Music ed research folks may wonder why use R instead of say, SPSS, or another commercial statistical package? Well, that could probably be a rather lengthy discussion of pros and cons. However, here’s a short list of some simple things that R is nice for:

  • It’s free and open-source with an immense community of users and developers which keeps it well-documented and up-to-date, as well as relevant to the needs of contemporary analysts.
  • The R community is very helpful. You could google almost any kind of problem you may be having and would be likely to find a few forums where people offer solutions.
  • It’s modular such that there is a package or more than a few packages to do any kind of data wrangling or analyses or plotting you’d ever want to do. For example, there was a point when I would toggle back and forth between SPSS, Stata, and Lisrel depending on what sorts of analyses I was doing. Now I can do it all in R.
  • The graphing capabilities are very impressive. It’s fairly easy to get nice-looking, presentation and/or publication ready figures and you can customize any aspect of a graph.
  • Organizing the coding for analyses with code in scripts allows you to create a very clear reproducible record of all of the work you do to arrive at your results in any given project. This saves lots of time in the long run and is good scientific practice in general.

 

 

The IU JSOM Music and Mind Lab: A Year in Review

Last year included the first full academic year of Music and Mind Lab meetings and activities at the IU Jacobs School of Music. I thought I’d post a quick note about some of the fun and exciting things we were able to do together as we begin looking forward to another productive year.

IU - MusicAndMind-Banner.jpg

Some quick background (visit the MaML Website)

The lab was overseen last year by co-directors Pete MikszaFrank Diaz (Dept. of Music Education) and Daphne Tan (Dept. of Music Theory). Dr. Tan will be shifting to a role of “collaborator” this year as she transitions to a new position at the University of Toronto – she will be sorely missed! The student lab members include undergraduates and graduate students from a variety of disciplines and academic specializations: music education, music theory, musicology, music performance, cognitive science, psychological and brain sciences, and telecommunications. Our goal is to produce original research that will contribute to a general understanding of the role of music in the human condition.

Recent events

Guest speakers and presentations featured heavily in our activities this past year along with sessions devoted to faculty and students’ research interests. We were fortunate to have some truly brilliant people join us and share their research. Last year’s special topics and guests included the following:

  • Musical improvisation as a way of knowing
    • Andrew Goldman, Presidential Scholar in Society and Neuroscience, Columbia University
  • Working as a lab in the cognitive humanities
    • Fritz Breithaupt, Professor of Germanic Studies, Indiana University, Bloomington
  • Rhythm and movement
    • Justin London, Andrew W. Mellon Professor of Music, Cognitive Science, and the Humanities, Carleton College
  • Music, empathy, and cultural understanding
    • Eric Clarke, Heather Professor of Music; Professorial Fellow, Wadham College, University of Oxford, UK
  • Music, trauma, and the Polyvagal Theory
    • Jacek Kolack, Postdoctoral Research Fellow, Kinsey Institute, Indiana University, Bloomington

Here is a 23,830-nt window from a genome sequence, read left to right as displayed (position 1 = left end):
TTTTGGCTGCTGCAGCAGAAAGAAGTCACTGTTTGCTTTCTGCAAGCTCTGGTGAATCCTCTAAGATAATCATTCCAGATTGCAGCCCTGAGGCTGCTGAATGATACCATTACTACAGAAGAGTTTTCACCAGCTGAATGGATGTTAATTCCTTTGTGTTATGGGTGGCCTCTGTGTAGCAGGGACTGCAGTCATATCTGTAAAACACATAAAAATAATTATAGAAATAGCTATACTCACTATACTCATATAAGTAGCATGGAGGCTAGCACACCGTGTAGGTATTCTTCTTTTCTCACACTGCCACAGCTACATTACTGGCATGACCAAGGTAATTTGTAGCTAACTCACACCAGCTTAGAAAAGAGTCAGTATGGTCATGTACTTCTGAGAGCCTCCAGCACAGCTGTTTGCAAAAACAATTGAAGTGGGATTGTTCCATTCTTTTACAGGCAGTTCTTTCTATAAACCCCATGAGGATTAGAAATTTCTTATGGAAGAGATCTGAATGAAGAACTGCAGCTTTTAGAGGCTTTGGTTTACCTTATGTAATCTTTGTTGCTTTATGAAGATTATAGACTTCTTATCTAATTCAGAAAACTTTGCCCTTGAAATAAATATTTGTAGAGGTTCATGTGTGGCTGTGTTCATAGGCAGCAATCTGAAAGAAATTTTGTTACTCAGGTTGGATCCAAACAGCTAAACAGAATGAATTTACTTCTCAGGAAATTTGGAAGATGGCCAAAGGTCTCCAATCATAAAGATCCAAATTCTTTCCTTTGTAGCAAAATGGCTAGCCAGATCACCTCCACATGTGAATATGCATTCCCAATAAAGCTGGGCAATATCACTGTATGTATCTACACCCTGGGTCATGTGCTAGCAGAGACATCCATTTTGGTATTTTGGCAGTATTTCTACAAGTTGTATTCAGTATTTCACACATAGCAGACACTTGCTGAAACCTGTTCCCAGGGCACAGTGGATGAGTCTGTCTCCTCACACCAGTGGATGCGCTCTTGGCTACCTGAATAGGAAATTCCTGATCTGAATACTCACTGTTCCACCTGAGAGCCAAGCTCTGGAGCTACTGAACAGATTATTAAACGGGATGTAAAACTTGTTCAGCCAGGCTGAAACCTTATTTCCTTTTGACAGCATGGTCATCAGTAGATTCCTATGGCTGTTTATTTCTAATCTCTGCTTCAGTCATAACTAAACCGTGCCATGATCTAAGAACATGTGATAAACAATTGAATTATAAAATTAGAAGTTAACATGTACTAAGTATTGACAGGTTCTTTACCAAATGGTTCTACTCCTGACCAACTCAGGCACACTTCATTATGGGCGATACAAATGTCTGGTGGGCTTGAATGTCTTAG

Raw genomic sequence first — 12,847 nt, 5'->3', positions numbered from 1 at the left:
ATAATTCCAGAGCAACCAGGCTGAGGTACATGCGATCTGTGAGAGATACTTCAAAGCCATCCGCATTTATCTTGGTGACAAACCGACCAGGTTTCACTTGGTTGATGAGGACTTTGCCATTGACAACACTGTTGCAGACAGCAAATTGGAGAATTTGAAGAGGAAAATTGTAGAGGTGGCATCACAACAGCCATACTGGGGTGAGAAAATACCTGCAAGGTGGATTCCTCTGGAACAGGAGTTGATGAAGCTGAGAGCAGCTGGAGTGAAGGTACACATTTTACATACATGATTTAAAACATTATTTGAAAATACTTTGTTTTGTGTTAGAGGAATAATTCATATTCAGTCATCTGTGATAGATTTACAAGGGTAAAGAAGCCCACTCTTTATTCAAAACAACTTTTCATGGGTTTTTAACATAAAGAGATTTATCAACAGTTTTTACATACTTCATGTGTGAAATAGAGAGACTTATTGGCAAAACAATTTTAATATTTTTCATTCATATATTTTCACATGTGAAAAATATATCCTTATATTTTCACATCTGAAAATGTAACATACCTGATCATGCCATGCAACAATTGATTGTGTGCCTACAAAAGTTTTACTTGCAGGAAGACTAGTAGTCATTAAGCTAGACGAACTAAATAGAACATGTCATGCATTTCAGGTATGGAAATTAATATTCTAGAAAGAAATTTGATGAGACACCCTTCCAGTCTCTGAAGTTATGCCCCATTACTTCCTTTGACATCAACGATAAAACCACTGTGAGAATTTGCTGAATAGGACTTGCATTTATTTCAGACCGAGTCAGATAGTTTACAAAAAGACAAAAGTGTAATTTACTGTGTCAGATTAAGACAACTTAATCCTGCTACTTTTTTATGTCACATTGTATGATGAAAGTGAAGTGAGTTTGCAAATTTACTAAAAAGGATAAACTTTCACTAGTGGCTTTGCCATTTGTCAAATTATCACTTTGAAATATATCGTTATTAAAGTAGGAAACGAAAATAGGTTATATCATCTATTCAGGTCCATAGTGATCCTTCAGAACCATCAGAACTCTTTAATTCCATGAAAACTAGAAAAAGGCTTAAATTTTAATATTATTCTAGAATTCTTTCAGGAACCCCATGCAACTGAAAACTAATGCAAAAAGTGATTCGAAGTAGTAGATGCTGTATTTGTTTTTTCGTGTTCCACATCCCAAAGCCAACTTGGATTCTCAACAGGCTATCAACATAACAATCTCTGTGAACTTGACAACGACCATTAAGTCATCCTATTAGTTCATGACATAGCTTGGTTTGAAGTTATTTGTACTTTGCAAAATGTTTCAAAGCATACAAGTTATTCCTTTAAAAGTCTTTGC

• The neuroscience of musical skill learning
    • Anna Kalinovsky, Assistant Research Scientist, Gill Center for Bimolecular Science, Indiana University, Bloomington
    • Grigory Kalinovsky, Professor of Music (Violin), Jacobs School of Music, Indiana University, Bloomington

Ongoing projects

Although just getting started, our lab group has been quite productive in generating projects with interdisciplinary connections throughout IU and completing research that has found its way into the world as conference presentations and journal articles. Our most recent project involves a collaboration between Drs. Tan, Diaz, and I on the topic of musical communication. We are investigating the nature of expressive vocal performance. Broadly speaking, we are studying the ways singers prepare and produce performances to be evocative of specific emotive intentions. We are also interested in how inducing a mindful state will impact their singing and, ultimately, how these performances will be received by listeners. We’ve collected a good deal of data and are excited about the potential for this project going forward.

How students are involved

Students can participate as investigators or contributors. Investigators typically come to the lab with some prior experience in empirical research and are expected to co-design, propose, and lead projects. Contributors primarily serve support roles. They are expected to participate in weekly meetings and discussions, and help to manage projects and collect data. Through their participation, contributors can gain the experience necessary to be investigators in future projects.

Coda

All in all, I’m happy to say the Music and Mind Lab provides an exciting intellectual space for those at Indiana University who are curious about intersections between their musical and scientific interests. I’m hopeful that this group will continue to grow and look forward to a productive ’17-’18 school year!

Take some time to learn about the Jacobs School of Music if you’re interested in joining us.

Music & Mind Emblem CROPPED

Music Education: Snowballs, ice sculptures, and ice sculptures of snowballs

This a playful metaphorical reflection on what seem to be fairly periodic fluctuations in my thoughts on what it means to be building a career in academia as I’ve moved from being a graduate student to someone about to apply for tenure.

Maybe sometime you feel similarly about what you do?

Continue reading “Music Education: Snowballs, ice sculptures, and ice sculptures of snowballs”